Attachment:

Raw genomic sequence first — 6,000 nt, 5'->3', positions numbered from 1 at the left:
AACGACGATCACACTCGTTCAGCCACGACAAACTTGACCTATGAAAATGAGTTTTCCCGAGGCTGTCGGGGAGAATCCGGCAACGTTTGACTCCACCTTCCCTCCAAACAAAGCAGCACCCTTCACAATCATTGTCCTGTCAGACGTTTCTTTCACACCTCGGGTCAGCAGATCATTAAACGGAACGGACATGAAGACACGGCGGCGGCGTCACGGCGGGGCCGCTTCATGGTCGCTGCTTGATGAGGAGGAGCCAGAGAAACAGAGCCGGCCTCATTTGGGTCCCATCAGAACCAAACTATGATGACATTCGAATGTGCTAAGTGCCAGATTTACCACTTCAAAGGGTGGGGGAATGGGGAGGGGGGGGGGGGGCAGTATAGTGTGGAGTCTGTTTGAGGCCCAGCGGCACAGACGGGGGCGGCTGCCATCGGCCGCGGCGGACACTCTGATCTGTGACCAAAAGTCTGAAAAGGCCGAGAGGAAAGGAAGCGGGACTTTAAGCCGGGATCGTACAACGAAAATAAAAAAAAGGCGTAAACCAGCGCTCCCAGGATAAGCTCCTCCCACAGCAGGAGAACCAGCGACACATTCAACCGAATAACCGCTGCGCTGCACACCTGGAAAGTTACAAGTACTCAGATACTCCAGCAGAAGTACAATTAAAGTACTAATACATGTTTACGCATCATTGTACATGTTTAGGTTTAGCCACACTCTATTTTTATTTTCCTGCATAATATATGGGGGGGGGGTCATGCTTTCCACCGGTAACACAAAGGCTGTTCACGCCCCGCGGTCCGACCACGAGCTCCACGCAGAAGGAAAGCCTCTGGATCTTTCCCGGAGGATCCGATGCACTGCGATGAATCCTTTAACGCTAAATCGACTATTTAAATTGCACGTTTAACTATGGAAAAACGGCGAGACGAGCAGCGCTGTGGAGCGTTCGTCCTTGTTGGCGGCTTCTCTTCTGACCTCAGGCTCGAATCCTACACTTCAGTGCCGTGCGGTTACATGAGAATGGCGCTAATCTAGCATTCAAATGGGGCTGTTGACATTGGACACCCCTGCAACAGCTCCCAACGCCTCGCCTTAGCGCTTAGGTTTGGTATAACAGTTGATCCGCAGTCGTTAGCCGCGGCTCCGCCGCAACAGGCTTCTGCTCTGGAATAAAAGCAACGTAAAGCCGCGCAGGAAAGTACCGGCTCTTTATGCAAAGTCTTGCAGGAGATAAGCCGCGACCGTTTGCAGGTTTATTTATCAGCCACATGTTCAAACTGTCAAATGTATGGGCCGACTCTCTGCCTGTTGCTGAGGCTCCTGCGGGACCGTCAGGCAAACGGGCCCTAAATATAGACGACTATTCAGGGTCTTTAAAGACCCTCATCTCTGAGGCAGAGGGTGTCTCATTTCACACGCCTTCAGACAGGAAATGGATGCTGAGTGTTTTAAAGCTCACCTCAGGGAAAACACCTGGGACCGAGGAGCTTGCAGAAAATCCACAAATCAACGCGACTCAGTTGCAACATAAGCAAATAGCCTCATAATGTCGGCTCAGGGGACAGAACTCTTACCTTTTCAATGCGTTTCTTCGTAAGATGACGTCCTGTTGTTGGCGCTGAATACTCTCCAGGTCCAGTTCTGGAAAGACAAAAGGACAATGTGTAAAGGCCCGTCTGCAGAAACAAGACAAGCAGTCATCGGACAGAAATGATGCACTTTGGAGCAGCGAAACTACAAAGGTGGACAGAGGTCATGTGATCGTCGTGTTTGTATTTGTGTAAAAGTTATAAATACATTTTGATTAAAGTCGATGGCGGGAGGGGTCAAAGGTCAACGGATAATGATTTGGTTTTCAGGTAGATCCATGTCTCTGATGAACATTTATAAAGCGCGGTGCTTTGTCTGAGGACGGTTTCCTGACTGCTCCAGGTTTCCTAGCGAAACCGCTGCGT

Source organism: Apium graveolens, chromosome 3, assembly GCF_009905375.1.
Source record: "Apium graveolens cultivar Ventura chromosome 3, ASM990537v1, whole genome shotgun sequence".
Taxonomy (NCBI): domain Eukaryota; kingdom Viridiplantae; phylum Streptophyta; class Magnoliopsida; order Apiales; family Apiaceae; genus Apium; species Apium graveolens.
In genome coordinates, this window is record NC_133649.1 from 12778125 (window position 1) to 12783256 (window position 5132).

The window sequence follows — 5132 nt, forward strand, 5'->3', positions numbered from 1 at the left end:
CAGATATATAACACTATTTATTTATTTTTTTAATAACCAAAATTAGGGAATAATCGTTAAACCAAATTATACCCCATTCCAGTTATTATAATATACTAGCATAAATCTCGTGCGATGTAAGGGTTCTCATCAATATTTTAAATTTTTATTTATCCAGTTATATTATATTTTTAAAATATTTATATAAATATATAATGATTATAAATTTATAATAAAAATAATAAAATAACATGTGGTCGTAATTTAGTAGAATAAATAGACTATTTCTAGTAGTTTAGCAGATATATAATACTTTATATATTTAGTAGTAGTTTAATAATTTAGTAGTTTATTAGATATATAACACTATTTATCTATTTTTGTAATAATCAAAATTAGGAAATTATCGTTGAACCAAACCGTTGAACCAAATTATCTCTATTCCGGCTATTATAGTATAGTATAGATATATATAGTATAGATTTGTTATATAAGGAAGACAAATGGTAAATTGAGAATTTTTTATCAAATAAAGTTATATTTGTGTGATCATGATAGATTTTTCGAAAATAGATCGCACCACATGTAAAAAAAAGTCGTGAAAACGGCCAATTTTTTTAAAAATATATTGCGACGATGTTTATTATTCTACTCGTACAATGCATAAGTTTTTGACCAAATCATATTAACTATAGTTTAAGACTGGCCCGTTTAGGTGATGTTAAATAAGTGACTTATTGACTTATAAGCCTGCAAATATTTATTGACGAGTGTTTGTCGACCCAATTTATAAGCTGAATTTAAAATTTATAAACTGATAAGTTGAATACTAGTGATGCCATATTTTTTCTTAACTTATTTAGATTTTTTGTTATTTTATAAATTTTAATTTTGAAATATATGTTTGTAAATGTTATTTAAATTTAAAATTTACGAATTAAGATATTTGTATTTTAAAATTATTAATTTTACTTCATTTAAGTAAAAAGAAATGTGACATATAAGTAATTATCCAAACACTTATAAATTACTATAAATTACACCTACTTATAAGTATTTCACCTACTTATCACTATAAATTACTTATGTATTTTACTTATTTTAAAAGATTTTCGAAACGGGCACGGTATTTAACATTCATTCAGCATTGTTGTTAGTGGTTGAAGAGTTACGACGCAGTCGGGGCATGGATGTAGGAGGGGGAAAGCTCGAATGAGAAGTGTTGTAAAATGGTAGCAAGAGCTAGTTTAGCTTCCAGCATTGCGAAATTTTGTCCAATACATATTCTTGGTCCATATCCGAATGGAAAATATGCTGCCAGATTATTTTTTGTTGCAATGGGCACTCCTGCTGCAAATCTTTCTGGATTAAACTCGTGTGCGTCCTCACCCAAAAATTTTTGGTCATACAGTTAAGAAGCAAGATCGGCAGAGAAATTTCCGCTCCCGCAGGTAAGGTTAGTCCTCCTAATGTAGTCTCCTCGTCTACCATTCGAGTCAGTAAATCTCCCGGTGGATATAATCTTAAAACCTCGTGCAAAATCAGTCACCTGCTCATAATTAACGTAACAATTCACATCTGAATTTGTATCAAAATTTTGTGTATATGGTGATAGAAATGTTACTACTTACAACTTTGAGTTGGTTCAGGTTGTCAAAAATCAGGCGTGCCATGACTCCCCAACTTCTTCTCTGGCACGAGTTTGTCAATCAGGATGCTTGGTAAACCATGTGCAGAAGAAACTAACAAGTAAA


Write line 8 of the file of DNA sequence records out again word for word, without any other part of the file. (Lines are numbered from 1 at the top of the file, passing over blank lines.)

CAGATATATAACACTATTTATTTATTTTTTTAATAACCAAAATTAGGGAATAATCGTTAAACCAAATTATACCCCATTCCAGTTATTATAATATACTAGCATAAATCTCGTGCGATGTAAGGGTTCTCATCAATATTTTAAATTTTTATTTATCCAGTTATATTATATTTTTAAAATATTTATATAAATATATAATGATTATAAATTTATAATAAAAATAATAAAATAACATGTGGTCGTAATTTAGTAGAATAAATAGACTATTTCTAGTAGTTTAGCAGATATATAATACTTTATATATTTAGTAGTAGTTTAATAATTTAGTAGTTTATTAGATATATAACACTATTTATCTATTTTTGTAATAATCAAAATTAGGAAATTATCGTTGAACCAAACCGTTGAACCAAATTATCTCTATTCCGGCTATTATAGTATAGTATAGATATATATAGTATAGATTTGTTATATAAGGAAGACAAATGGTAAATTGAGAATTTTTTATCAAATAAAGTTATATTTGTGTGATCATGATAGATTTTTCGAAAATAGATCGCACCACATGTAAAAAAAAGTCGTGAAAACGGCCAATTTTTTTAAAAATATATTGCGACGATGTTTATTATTCTACTCGTACAATGCATAAGTTTTTGACCAAATCATATTAACTATAGTTTAAGACTGGCCCGTTTAGGTGATGTTAAATAAGTGACTTATTGACTTATAAGCCTGCAAATATTTATTGACGAGTGTTTGTCGACCCAATTTATAAGCTGAATTTAAAATTTATAAACTGATAAGTTGAATACTAGTGATGCCATATTTTTTCTTAACTTATTTAGATTTTTTGTTATTTTATAAATTTTAATTTTGAAATATATGTTTGTAAATGTTATTTAAATTTAAAATTTACGAATTAAGATATTTGTATTTTAAAATTATTAATTTTACTTCATTTAAGTAAAAAGAAATGTGACATATAAGTAATTATCCAAACACTTATAAATTACTATAAATTACACCTACTTATAAGTATTTCACCTACTTATCACTATAAATTACTTATGTATTTTACTTATTTTAAAAGATTTTCGAAACGGGCACGGTATTTAACATTCATTCAGCATTGTTGTTAGTGGTTGAAGAGTTACGACGCAGTCGGGGCATGGATGTAGGAGGGGGAAAGCTCGAATGAGAAGTGTTGTAAAATGGTAGCAAGAGCTAGTTTAGCTTCCAGCATTGCGAAATTTTGTCCAATACATATTCTTGGTCCATATCCGAATGGAAAATATGCTGCCAGATTATTTTTTGTTGCAATGGGCACTCCTGCTGCAAATCTTTCTGGATTAAACTCGTGTGCGTCCTCACCCAAAAATTTTTGGTCATACAGTTAAGAAGCAAGATCGGCAGAGAAATTTCCGCTCCCGCAGGTAAGGTTAGTCCTCCTAATGTAGTCTCCTCGTCTACCATTCGAGTCAGTAAATCTCCCGGTGGATATAATCTTAAAACCTCGTGCAAAATCAGTCACCTGCTCATAATTAACGTAACAATTCACATCTGAATTTGTATCAAAATTTTGTGTATATGGTGATAGAAATGTTACTACTTACAACTTTGAGTTGGTTCAGGTTGTCAAAAATCAGGCGTGCCATGACTCCCCAACTTCTTCTCTGGCACGAGTTTGTCAATCAGGATGCTTGGTAAACCATGTGCAGAAGAAACTAACAAGTAAA